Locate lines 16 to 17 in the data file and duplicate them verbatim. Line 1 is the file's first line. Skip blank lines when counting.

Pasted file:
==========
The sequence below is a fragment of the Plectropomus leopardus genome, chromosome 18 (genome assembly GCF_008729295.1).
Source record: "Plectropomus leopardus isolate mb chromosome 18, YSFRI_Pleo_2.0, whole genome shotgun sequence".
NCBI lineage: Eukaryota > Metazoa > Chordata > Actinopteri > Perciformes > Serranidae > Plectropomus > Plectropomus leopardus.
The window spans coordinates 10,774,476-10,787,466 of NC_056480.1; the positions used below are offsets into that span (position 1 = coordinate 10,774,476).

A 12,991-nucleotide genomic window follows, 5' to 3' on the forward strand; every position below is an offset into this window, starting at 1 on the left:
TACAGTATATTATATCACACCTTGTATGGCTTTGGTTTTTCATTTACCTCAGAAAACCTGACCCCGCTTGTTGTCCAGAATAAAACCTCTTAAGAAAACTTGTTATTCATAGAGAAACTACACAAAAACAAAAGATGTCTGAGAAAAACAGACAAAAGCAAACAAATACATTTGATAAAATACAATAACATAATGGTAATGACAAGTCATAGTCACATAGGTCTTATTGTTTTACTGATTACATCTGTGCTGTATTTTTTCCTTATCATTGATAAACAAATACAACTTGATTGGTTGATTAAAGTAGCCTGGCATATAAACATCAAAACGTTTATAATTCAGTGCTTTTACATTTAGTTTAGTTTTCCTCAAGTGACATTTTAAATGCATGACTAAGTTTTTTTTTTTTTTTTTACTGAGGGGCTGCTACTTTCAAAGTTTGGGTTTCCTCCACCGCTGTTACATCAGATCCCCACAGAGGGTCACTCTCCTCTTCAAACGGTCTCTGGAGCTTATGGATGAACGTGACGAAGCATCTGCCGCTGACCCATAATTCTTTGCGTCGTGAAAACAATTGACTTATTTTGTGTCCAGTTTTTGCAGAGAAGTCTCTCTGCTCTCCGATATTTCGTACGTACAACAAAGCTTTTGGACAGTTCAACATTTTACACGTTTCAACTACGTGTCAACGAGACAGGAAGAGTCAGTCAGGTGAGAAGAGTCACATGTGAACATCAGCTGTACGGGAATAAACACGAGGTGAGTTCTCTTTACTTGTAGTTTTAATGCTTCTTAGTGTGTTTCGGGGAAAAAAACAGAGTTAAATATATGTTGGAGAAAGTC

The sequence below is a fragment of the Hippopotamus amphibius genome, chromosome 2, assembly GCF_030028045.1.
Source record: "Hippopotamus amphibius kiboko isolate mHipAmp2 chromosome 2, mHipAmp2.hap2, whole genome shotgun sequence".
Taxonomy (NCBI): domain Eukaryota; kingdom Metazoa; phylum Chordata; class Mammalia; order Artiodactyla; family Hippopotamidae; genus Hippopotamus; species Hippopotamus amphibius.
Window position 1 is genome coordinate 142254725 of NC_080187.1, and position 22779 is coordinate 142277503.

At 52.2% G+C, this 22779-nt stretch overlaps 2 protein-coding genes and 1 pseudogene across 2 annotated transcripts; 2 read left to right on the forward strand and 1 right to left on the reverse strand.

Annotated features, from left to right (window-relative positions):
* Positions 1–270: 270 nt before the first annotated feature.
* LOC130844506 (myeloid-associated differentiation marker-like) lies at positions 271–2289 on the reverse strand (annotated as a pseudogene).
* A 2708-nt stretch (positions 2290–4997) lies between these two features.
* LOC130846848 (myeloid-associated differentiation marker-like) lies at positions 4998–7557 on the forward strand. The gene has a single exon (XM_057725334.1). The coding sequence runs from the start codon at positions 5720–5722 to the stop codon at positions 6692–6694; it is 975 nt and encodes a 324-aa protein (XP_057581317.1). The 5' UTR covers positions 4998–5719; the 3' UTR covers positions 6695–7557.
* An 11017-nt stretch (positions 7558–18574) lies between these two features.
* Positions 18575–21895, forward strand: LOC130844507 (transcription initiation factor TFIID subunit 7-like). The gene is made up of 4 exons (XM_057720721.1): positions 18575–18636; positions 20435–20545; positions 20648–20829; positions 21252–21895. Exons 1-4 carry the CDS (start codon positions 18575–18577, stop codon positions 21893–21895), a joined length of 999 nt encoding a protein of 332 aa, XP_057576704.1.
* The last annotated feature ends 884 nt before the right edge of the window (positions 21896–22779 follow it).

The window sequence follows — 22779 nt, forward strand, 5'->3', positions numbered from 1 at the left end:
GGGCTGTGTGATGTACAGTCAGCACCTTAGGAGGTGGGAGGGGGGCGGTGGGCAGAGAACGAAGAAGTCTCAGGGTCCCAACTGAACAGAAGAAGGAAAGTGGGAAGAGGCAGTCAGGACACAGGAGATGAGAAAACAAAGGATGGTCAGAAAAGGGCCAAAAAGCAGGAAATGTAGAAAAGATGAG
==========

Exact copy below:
* LOC130846848 (myeloid-associated differentiation marker-like) lies at positions 4998–7557 on the forward strand. The gene has a single exon (XM_057725334.1). The coding sequence runs from the start codon at positions 5720–5722 to the stop codon at positions 6692–6694; it is 975 nt and encodes a 324-aa protein (XP_057581317.1). The 5' UTR covers positions 4998–5719; the 3' UTR covers positions 6695–7557.
* An 11017-nt stretch (positions 7558–18574) lies between these two features.